Staying in tune with today

Editor's note: Chris Forbes is co-founder of Research Reporter, a Melbourne, Australia, research software company.

In the early ’90s I attended my first market research debriefing as a young marketing manager. Sitting with my colleagues, I listened patiently as a senior member from the research agency presented the findings, starting with an outline of the objectives and finishing an hour and a half later with conclusions and recommendations.

On the way home that night I stopped at a record store and bought a CD (Eric Clapton’s Unplugged, if you must know). At home I put the disc in the CD player and sat down. I liked half the tracks but couldn’t be bothered to get up off my chair to skip the ones I didn’t.

Fast-forward to 2012. What’s changed? To start, we don’t have to go the record store; music can be purchased online – right from my chair. We can preview part of a song and purchase it, rather than buying an entire album and paying for tracks we don’t like. Then once we’ve downloaded the music, we can create our own playlists. We can skip from track to track the instant we get bored. This change in music access and consumption has resulted in the demise of the traditional pre-packaged album and set off a chain reaction that is reshaping the music industry.

But what has changed since the ’90s regarding how research is accessed and consumed? Well, we appear to have finally mastered PowerPoint. We’ve stopped trying to squeeze two pages of data onto a single slide. We understand how to use images and video to enhance our message, rather than distract. We’ve also generally got the right mix of verbal and visual information necessary to keep the audience engaged.

This command over the research presentation would have been appreciated 20 years ago but is “the presentation” the best communication medium for research today? Have we perfected research’s equivalent of the music album just as the medium is being replaced?

Big changes

One of the big changes is that it is almost impossible to get people together for a presentation and more often than not the ones who can’t make it are the most important. The typical response is to send out the presentation files via e-mail. The problem, of course, is that e-mailing the material separates the presenter from the presentation – and a great presentation is designed as a support for the presenter, not as a stand-alone document. E-mailing research presentations may broaden the internal market for research but it also diminishes its value, as people speed through the slides trying to identify and absorb the most important messages the same way they might skip through tracks on a CD.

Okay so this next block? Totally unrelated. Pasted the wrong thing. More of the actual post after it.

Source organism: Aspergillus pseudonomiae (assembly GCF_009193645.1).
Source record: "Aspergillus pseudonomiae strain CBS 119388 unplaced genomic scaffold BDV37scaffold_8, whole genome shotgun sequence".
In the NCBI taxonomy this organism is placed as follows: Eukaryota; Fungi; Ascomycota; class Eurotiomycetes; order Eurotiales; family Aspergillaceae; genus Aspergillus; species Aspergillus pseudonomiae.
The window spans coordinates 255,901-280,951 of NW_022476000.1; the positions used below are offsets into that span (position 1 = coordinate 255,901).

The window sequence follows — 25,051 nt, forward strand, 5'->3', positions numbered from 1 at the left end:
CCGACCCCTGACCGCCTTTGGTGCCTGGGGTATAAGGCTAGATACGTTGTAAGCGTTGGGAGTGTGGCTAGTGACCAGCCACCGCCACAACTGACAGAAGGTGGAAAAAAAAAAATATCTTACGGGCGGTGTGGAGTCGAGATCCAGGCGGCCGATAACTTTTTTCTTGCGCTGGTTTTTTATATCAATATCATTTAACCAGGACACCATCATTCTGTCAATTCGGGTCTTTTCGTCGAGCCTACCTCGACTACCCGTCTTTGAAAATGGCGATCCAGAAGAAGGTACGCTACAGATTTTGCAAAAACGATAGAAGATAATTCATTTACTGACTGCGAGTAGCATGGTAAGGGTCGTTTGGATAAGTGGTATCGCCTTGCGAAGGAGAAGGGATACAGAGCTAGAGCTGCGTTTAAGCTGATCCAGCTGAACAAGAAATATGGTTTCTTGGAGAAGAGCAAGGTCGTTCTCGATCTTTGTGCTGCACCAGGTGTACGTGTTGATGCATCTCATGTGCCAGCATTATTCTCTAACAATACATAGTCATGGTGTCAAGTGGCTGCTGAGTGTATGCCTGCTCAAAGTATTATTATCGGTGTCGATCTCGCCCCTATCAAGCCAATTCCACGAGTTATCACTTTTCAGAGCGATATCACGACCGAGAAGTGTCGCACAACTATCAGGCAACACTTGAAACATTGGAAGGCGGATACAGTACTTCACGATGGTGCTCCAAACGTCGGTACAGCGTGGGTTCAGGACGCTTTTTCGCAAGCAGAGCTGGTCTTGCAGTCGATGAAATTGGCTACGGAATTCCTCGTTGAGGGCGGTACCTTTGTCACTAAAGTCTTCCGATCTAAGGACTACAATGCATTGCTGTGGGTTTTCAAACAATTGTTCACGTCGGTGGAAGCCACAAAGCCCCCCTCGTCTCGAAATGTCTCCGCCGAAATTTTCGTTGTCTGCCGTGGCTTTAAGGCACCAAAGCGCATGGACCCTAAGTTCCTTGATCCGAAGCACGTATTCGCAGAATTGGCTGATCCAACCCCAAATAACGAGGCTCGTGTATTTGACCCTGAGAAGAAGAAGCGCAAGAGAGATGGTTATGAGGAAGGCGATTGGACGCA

How we are accessing information is also changing. The projector and darkened room that provided the forum two decades ago are being replaced by the Web browser on our PCs (or smartphones or tablets). This change in how we access and consume research is as significant for our industry as the move from CD players to iPods and MP3s has been for the music industry.

Why? The browser allows client-side marketers and researchers – the consumers of research – to access and compile information from multiple sources. They can search online and save information from most secondary research providers; they may have dashboards for various internal or external trend data that can be combined and synthesized; and they can create their own information “playlists” based on snippets of information from multiple sources and use this information for their own occasions, such as annual market planning, new product releases, etc. Unfortunately, many high-value insights from primary research don’t make it into these playlists because they are trapped inside a 50-slide PowerPoint deck, hidden on a shared drive or saved as e-mail attachments in an archive.

Over the last 10 years, many client-side research teams have attempted to counter this by getting their internal IT teams to develop browser-based, searchable, online research libraries. While this was initially seen as a significant step forward, it didn’t resolve the problem: Once a potentially-valuable file is found, individuals still have to wait for the file to download, then open and search through the content in the hope that there is something of value. It’s like having to download and listen to an entire album when all you’re really interested in is a single track.

One solution to this problem is for client-side research teams to create their own multi-project research summaries, collecting outputs from numerous projects and combining them all into a new file. The resulting file is like a “best of” album that potentially increases the use and reuse of past research. However, these summaries can also reflect poorly on the research team if the business doesn’t find them useful or relevant, in the same way that we’ve seen many “best of” albums diminish the status of the artist as the CDs find their way into the $2 clearance bin.